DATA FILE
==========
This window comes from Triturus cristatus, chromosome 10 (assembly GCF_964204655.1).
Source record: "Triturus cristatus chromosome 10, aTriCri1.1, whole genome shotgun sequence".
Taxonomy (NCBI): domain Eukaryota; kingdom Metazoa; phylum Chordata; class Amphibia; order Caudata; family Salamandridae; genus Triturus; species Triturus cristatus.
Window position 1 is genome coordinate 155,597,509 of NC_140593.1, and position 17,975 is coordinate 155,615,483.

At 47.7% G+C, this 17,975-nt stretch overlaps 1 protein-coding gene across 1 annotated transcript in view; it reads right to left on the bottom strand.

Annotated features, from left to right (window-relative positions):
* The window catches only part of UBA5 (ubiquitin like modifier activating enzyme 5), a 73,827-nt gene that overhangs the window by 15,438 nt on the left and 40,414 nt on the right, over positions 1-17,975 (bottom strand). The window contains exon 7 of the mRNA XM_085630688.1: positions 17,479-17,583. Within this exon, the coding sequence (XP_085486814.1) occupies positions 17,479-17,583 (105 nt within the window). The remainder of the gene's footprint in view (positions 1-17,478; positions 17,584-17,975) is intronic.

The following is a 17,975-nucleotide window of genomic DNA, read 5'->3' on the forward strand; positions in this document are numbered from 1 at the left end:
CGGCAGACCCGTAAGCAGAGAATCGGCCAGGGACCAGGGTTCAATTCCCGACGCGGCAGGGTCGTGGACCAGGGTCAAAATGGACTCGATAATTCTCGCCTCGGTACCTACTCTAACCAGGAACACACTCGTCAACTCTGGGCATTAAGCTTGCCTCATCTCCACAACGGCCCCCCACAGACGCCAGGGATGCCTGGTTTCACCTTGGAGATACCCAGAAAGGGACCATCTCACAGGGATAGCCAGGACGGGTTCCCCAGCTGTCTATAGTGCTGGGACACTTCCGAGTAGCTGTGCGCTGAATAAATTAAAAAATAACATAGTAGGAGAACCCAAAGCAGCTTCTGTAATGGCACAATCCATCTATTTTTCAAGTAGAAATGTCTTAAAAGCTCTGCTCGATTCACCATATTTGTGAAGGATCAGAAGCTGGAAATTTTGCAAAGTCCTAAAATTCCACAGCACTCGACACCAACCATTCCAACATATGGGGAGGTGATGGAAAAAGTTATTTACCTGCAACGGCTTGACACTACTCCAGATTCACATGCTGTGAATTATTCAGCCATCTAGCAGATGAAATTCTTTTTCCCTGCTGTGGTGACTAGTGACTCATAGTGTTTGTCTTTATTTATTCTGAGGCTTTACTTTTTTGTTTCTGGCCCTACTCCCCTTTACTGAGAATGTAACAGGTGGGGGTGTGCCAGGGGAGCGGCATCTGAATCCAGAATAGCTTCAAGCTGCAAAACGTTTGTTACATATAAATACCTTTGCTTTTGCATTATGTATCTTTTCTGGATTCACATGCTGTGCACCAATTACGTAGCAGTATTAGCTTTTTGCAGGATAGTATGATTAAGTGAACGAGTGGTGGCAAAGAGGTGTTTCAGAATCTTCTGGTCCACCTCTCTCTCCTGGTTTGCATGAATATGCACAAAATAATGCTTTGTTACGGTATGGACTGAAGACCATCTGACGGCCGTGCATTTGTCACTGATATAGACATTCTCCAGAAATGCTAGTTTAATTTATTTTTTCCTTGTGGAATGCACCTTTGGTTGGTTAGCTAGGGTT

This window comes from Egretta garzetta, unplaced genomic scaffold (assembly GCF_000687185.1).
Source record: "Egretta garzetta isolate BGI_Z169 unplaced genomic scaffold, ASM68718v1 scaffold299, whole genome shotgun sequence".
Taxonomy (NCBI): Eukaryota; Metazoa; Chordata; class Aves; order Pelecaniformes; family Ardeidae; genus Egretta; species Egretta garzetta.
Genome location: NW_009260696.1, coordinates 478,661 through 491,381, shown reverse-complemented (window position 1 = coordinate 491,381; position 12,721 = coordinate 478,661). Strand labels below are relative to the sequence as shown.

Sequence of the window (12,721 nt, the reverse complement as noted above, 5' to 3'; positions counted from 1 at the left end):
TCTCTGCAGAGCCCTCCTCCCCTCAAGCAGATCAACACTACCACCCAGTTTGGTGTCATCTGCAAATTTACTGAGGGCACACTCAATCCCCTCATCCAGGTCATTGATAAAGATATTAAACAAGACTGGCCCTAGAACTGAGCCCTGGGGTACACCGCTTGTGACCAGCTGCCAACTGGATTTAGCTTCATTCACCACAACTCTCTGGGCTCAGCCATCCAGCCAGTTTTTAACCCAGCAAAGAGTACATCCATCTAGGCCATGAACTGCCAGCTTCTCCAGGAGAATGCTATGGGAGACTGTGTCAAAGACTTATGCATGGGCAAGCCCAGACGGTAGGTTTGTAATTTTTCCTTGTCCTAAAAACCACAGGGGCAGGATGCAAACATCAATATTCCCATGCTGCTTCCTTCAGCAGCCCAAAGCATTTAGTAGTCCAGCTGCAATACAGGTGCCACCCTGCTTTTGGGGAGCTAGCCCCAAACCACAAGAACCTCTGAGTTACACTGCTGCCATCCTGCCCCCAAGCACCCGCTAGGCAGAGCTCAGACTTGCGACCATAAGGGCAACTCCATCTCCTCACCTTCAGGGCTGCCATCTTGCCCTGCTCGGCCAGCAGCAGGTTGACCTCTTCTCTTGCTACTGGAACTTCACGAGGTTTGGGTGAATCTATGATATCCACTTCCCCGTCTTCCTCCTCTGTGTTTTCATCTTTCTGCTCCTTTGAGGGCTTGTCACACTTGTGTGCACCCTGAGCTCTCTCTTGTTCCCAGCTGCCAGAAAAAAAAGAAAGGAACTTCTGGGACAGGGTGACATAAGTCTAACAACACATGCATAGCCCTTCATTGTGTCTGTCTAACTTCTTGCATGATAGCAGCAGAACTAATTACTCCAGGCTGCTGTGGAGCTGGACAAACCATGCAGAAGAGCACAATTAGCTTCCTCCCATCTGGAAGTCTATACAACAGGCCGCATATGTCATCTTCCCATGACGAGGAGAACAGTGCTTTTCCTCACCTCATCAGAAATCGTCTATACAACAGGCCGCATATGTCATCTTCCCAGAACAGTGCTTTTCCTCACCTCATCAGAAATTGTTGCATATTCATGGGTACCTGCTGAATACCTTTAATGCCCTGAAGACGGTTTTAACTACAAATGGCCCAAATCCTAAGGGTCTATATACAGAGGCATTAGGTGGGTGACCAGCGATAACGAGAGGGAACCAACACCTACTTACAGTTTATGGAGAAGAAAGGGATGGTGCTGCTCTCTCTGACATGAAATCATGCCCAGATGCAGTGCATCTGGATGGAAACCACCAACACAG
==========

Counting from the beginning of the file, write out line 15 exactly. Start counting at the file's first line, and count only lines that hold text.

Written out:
TCTCTGCAGAGCCCTCCTCCCCTCAAGCAGATCAACACTACCACCCAGTTTGGTGTCATCTGCAAATTTACTGAGGGCACACTCAATCCCCTCATCCAGGTCATTGATAAAGATATTAAACAAGACTGGCCCTAGAACTGAGCCCTGGGGTACACCGCTTGTGACCAGCTGCCAACTGGATTTAGCTTCATTCACCACAACTCTCTGGGCTCAGCCATCCAGCCAGTTTTTAACCCAGCAAAGAGTACATCCATCTAGGCCATGAACTGCCAGCTTCTCCAGGAGAATGCTATGGGAGACTGTGTCAAAGACTTATGCATGGGCAAGCCCAGACGGTAGGTTTGTAATTTTTCCTTGTCCTAAAAACCACAGGGGCAGGATGCAAACATCAATATTCCCATGCTGCTTCCTTCAGCAGCCCAAAGCATTTAGTAGTCCAGCTGCAATACAGGTGCCACCCTGCTTTTGGGGAGCTAGCCCCAAACCACAAGAACCTCTGAGTTACACTGCTGCCATCCTGCCCCCAAGCACCCGCTAGGCAGAGCTCAGACTTGCGACCATAAGGGCAACTCCATCTCCTCACCTTCAGGGCTGCCATCTTGCCCTGCTCGGCCAGCAGCAGGTTGACCTCTTCTCTTGCTACTGGAACTTCACGAGGTTTGGGTGAATCTATGATATCCACTTCCCCGTCTTCCTCCTCTGTGTTTTCATCTTTCTGCTCCTTTGAGGGCTTGTCACACTTGTGTGCACCCTGAGCTCTCTCTTGTTCCCAGCTGCCAGAAAAAAAAGAAAGGAACTTCTGGGACAGGGTGACATAAGTCTAACAACACATGCATAGCCCTTCATTGTGTCTGTCTAACTTCTTGCATGATAGCAGCAGAACTAATTACTCCAGGCTGCTGTGGAGCTGGACAAACCATGCAGAAGAGCACAATTAGCTTCCTCCCATCTGGAAGTCTATACAACAGGCCGCATATGTCATCTTCCCATGACGAGGAGAACAGTGCTTTTCCTCACCTCATCAGAAATCGTCTATACAACAGGCCGCATATGTCATCTTCCCAGAACAGTGCTTTTCCTCACCTCATCAGAAATTGTTGCATATTCATGGGTACCTGCTGAATACCTTTAATGCCCTGAAGACGGTTTTAACTACAAATGGCCCAAATCCTAAGGGTCTATATACAGAGGCATTAGGTGGGTGACCAGCGATAACGAGAGGGAACCAACACCTACTTACAGTTTATGGAGAAGAAAGGGATGGTGCTGCTCTCTCTGACATGAAATCATGCCCAGATGCAGTGCATCTGGATGGAAACCACCAACACAG